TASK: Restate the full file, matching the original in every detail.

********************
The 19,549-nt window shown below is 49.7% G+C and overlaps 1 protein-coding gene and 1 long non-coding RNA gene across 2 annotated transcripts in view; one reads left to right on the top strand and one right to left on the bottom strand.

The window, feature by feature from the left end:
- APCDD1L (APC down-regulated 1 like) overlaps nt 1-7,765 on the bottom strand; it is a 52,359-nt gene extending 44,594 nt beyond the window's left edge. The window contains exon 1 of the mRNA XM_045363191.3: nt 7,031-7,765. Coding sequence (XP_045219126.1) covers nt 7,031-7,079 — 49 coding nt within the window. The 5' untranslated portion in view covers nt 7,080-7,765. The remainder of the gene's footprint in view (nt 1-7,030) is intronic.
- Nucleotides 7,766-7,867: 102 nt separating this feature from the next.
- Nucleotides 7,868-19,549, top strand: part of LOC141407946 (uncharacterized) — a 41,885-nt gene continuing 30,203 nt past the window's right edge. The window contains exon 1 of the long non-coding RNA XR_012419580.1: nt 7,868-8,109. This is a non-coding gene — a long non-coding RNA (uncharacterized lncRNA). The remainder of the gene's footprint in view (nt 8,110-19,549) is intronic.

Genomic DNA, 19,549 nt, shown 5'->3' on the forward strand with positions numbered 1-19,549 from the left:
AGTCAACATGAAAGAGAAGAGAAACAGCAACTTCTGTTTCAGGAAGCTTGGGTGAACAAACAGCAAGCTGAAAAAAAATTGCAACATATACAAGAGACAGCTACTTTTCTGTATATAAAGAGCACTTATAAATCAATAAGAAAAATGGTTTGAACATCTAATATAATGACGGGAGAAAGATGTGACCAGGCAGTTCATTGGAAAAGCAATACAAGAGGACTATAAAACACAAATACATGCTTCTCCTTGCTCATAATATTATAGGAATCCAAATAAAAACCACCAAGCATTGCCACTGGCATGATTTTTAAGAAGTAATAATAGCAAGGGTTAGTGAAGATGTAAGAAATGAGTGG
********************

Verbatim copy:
The 19,549-nt window shown below is 49.7% G+C and overlaps 1 protein-coding gene and 1 long non-coding RNA gene across 2 annotated transcripts in view; one reads left to right on the top strand and one right to left on the bottom strand.

The window, feature by feature from the left end:
- APCDD1L (APC down-regulated 1 like) overlaps nt 1-7,765 on the bottom strand; it is a 52,359-nt gene extending 44,594 nt beyond the window's left edge. The window contains exon 1 of the mRNA XM_045363191.3: nt 7,031-7,765. Coding sequence (XP_045219126.1) covers nt 7,031-7,079 — 49 coding nt within the window. The 5' untranslated portion in view covers nt 7,080-7,765. The remainder of the gene's footprint in view (nt 1-7,030) is intronic.
- Nucleotides 7,766-7,867: 102 nt separating this feature from the next.
- Nucleotides 7,868-19,549, top strand: part of LOC141407946 (uncharacterized) — a 41,885-nt gene continuing 30,203 nt past the window's right edge. The window contains exon 1 of the long non-coding RNA XR_012419580.1: nt 7,868-8,109. This is a non-coding gene — a long non-coding RNA (uncharacterized lncRNA). The remainder of the gene's footprint in view (nt 8,110-19,549) is intronic.

Genomic DNA, 19,549 nt, shown 5'->3' on the forward strand with positions numbered 1-19,549 from the left:
AGTCAACATGAAAGAGAAGAGAAACAGCAACTTCTGTTTCAGGAAGCTTGGGTGAACAAACAGCAAGCTGAAAAAAAATTGCAACATATACAAGAGACAGCTACTTTTCTGTATATAAAGAGCACTTATAAATCAATAAGAAAAATGGTTTGAACATCTAATATAATGACGGGAGAAAGATGTGACCAGGCAGTTCATTGGAAAAGCAATACAAGAGGACTATAAAACACAAATACATGCTTCTCCTTGCTCATAATATTATAGGAATCCAAATAAAAACCACCAAGCATTGCCACTGGCATGATTTTTAAGAAGTAATAATAGCAAGGGTTAGTGAAGATGTAAGAAATGAGTGG